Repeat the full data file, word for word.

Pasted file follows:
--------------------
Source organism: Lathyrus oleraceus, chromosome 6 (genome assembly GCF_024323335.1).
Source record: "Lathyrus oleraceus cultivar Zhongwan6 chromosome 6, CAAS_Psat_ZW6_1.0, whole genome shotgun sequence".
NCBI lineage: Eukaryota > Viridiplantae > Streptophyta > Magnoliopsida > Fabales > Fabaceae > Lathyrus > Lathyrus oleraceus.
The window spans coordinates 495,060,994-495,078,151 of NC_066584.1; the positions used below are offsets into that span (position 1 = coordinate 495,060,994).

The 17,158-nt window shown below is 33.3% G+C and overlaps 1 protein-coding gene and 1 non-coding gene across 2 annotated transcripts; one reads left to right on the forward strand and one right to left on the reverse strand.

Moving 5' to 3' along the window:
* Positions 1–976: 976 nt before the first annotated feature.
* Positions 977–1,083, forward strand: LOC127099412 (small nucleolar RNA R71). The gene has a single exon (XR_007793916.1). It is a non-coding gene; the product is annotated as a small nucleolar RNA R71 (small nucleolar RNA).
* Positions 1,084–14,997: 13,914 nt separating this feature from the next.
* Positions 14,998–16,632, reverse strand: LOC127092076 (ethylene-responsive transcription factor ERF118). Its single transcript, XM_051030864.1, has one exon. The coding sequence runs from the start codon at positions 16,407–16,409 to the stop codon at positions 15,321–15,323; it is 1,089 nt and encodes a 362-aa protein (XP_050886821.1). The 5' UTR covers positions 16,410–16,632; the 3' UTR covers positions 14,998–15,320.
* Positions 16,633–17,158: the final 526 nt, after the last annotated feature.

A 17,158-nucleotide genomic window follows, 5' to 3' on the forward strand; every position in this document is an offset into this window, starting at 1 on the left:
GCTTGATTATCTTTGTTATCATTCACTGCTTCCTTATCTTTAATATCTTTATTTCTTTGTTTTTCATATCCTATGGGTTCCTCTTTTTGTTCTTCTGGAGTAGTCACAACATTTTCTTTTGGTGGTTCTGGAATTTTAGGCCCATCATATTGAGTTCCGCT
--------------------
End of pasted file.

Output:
Source organism: Lathyrus oleraceus, chromosome 6 (genome assembly GCF_024323335.1).
Source record: "Lathyrus oleraceus cultivar Zhongwan6 chromosome 6, CAAS_Psat_ZW6_1.0, whole genome shotgun sequence".
NCBI lineage: Eukaryota > Viridiplantae > Streptophyta > Magnoliopsida > Fabales > Fabaceae > Lathyrus > Lathyrus oleraceus.
The window spans coordinates 495,060,994-495,078,151 of NC_066584.1; the positions used below are offsets into that span (position 1 = coordinate 495,060,994).

The 17,158-nt window shown below is 33.3% G+C and overlaps 1 protein-coding gene and 1 non-coding gene across 2 annotated transcripts; one reads left to right on the forward strand and one right to left on the reverse strand.

Moving 5' to 3' along the window:
* Positions 1–976: 976 nt before the first annotated feature.
* Positions 977–1,083, forward strand: LOC127099412 (small nucleolar RNA R71). The gene has a single exon (XR_007793916.1). It is a non-coding gene; the product is annotated as a small nucleolar RNA R71 (small nucleolar RNA).
* Positions 1,084–14,997: 13,914 nt separating this feature from the next.
* Positions 14,998–16,632, reverse strand: LOC127092076 (ethylene-responsive transcription factor ERF118). Its single transcript, XM_051030864.1, has one exon. The coding sequence runs from the start codon at positions 16,407–16,409 to the stop codon at positions 15,321–15,323; it is 1,089 nt and encodes a 362-aa protein (XP_050886821.1). The 5' UTR covers positions 16,410–16,632; the 3' UTR covers positions 14,998–15,320.
* Positions 16,633–17,158: the final 526 nt, after the last annotated feature.

A 17,158-nucleotide genomic window follows, 5' to 3' on the forward strand; every position in this document is an offset into this window, starting at 1 on the left:
GCTTGATTATCTTTGTTATCATTCACTGCTTCCTTATCTTTAATATCTTTATTTCTTTGTTTTTCATATCCTATGGGTTCCTCTTTTTGTTCTTCTGGAGTAGTCACAACATTTTCTTTTGGTGGTTCTGGAATTTTAGGCCCATCATATTGAGTTCCGCT